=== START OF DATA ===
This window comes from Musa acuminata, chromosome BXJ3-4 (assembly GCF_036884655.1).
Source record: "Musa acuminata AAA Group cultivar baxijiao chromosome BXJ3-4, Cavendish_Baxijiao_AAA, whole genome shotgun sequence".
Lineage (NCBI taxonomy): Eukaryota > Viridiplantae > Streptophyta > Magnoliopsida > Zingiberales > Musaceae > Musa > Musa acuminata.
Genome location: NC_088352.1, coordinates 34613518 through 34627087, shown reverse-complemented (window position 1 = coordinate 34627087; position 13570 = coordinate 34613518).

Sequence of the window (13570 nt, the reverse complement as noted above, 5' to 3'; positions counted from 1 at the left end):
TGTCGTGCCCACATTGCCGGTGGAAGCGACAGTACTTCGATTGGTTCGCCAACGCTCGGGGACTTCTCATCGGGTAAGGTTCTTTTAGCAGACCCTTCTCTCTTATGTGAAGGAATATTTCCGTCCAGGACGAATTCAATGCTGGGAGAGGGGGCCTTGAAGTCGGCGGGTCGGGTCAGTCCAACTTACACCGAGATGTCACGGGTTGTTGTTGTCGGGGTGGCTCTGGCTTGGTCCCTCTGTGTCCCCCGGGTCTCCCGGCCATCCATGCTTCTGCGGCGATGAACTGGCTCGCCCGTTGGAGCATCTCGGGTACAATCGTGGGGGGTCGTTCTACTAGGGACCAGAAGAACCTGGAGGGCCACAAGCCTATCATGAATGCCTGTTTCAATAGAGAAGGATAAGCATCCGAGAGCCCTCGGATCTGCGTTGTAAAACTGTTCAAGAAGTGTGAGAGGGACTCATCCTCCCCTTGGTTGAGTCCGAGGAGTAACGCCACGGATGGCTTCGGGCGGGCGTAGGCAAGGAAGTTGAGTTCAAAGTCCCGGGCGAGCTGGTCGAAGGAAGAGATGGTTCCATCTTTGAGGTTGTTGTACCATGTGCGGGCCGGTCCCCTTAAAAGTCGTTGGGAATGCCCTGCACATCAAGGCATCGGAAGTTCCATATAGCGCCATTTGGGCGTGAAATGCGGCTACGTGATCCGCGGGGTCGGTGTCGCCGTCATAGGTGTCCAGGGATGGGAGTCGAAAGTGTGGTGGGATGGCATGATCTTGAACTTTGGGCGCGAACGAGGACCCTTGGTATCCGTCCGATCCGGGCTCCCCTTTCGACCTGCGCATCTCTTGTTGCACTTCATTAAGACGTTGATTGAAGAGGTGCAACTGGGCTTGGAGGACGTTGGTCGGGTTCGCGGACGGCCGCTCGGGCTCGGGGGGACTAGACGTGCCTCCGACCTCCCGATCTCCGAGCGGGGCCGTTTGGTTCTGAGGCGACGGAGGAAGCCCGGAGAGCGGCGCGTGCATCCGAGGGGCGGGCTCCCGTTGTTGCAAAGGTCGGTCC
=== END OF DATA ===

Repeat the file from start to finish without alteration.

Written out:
This window comes from Musa acuminata, chromosome BXJ3-4 (assembly GCF_036884655.1).
Source record: "Musa acuminata AAA Group cultivar baxijiao chromosome BXJ3-4, Cavendish_Baxijiao_AAA, whole genome shotgun sequence".
Lineage (NCBI taxonomy): Eukaryota > Viridiplantae > Streptophyta > Magnoliopsida > Zingiberales > Musaceae > Musa > Musa acuminata.
Genome location: NC_088352.1, coordinates 34613518 through 34627087, shown reverse-complemented (window position 1 = coordinate 34627087; position 13570 = coordinate 34613518).

Sequence of the window (13570 nt, the reverse complement as noted above, 5' to 3'; positions counted from 1 at the left end):
TGTCGTGCCCACATTGCCGGTGGAAGCGACAGTACTTCGATTGGTTCGCCAACGCTCGGGGACTTCTCATCGGGTAAGGTTCTTTTAGCAGACCCTTCTCTCTTATGTGAAGGAATATTTCCGTCCAGGACGAATTCAATGCTGGGAGAGGGGGCCTTGAAGTCGGCGGGTCGGGTCAGTCCAACTTACACCGAGATGTCACGGGTTGTTGTTGTCGGGGTGGCTCTGGCTTGGTCCCTCTGTGTCCCCCGGGTCTCCCGGCCATCCATGCTTCTGCGGCGATGAACTGGCTCGCCCGTTGGAGCATCTCGGGTACAATCGTGGGGGGTCGTTCTACTAGGGACCAGAAGAACCTGGAGGGCCACAAGCCTATCATGAATGCCTGTTTCAATAGAGAAGGATAAGCATCCGAGAGCCCTCGGATCTGCGTTGTAAAACTGTTCAAGAAGTGTGAGAGGGACTCATCCTCCCCTTGGTTGAGTCCGAGGAGTAACGCCACGGATGGCTTCGGGCGGGCGTAGGCAAGGAAGTTGAGTTCAAAGTCCCGGGCGAGCTGGTCGAAGGAAGAGATGGTTCCATCTTTGAGGTTGTTGTACCATGTGCGGGCCGGTCCCCTTAAAAGTCGTTGGGAATGCCCTGCACATCAAGGCATCGGAAGTTCCATATAGCGCCATTTGGGCGTGAAATGCGGCTACGTGATCCGCGGGGTCGGTGTCGCCGTCATAGGTGTCCAGGGATGGGAGTCGAAAGTGTGGTGGGATGGCATGATCTTGAACTTTGGGCGCGAACGAGGACCCTTGGTATCCGTCCGATCCGGGCTCCCCTTTCGACCTGCGCATCTCTTGTTGCACTTCATTAAGACGTTGATTGAAGAGGTGCAACTGGGCTTGGAGGACGTTGGTCGGGTTCGCGGACGGCCGCTCGGGCTCGGGGGGACTAGACGTGCCTCCGACCTCCCGATCTCCGAGCGGGGCCGTTTGGTTCTGAGGCGACGGAGGAAGCCCGGAGAGCGGCGCGTGCATCCGAGGGGCGGGCTCCCGTTGTTGCAAAGGTCGGTCC